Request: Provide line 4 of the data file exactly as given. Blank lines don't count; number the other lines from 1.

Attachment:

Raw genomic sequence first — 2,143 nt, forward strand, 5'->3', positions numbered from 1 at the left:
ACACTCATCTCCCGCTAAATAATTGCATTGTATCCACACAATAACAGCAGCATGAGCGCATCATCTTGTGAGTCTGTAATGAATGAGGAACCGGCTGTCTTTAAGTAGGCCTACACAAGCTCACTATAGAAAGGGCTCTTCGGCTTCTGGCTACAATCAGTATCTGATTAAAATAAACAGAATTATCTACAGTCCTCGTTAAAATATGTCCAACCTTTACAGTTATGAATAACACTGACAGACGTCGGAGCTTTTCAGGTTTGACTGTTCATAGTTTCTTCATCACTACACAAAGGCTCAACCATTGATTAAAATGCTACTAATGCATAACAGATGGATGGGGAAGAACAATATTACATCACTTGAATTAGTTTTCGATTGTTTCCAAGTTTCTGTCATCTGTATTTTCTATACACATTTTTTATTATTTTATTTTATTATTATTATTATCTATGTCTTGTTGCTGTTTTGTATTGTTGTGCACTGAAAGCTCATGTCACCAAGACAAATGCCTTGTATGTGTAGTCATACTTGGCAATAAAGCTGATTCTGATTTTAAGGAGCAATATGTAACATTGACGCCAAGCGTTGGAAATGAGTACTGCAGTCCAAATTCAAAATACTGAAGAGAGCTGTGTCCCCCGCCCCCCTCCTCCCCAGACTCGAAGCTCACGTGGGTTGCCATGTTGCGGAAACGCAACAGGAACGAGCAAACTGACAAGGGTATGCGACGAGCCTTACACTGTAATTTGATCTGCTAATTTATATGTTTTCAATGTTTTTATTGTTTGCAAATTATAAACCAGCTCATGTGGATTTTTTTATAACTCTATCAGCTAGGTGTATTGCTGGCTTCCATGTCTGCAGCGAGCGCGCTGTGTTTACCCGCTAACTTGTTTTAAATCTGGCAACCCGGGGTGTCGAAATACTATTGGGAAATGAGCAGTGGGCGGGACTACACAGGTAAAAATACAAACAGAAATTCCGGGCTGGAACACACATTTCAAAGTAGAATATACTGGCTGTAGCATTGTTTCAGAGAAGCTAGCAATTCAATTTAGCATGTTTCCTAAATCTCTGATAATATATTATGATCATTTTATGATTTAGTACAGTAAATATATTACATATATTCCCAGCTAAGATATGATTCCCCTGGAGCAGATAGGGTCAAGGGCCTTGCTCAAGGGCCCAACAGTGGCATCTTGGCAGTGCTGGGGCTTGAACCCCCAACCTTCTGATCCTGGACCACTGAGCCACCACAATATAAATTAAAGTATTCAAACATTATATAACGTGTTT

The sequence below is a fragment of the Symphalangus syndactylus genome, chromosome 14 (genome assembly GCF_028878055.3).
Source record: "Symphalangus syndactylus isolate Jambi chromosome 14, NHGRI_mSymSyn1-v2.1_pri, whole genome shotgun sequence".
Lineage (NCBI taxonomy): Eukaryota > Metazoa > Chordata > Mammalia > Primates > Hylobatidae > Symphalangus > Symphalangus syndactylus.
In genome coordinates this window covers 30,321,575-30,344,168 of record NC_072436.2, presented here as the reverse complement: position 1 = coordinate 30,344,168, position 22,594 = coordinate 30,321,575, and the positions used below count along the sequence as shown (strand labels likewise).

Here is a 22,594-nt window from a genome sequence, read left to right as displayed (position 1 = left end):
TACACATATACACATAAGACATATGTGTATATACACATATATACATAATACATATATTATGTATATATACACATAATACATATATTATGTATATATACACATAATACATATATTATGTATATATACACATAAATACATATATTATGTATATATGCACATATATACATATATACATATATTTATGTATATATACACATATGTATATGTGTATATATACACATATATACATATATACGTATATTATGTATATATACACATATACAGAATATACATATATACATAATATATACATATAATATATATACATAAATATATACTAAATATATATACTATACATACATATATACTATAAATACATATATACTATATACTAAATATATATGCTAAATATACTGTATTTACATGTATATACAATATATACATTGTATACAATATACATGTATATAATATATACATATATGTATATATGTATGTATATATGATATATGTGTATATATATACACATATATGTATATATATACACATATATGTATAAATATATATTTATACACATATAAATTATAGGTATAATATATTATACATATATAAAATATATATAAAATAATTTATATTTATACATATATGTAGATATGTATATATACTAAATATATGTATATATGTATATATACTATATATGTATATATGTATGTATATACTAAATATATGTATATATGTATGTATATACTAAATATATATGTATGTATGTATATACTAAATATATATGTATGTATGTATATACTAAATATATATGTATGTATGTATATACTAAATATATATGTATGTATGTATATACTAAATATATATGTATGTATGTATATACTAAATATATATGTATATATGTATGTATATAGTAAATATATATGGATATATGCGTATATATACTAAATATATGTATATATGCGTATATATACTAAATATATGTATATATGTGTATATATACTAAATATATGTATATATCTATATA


Source record: "Symphalangus syndactylus isolate Jambi chromosome 14, NHGRI_mSymSyn1-v2.1_pri, whole genome shotgun sequence".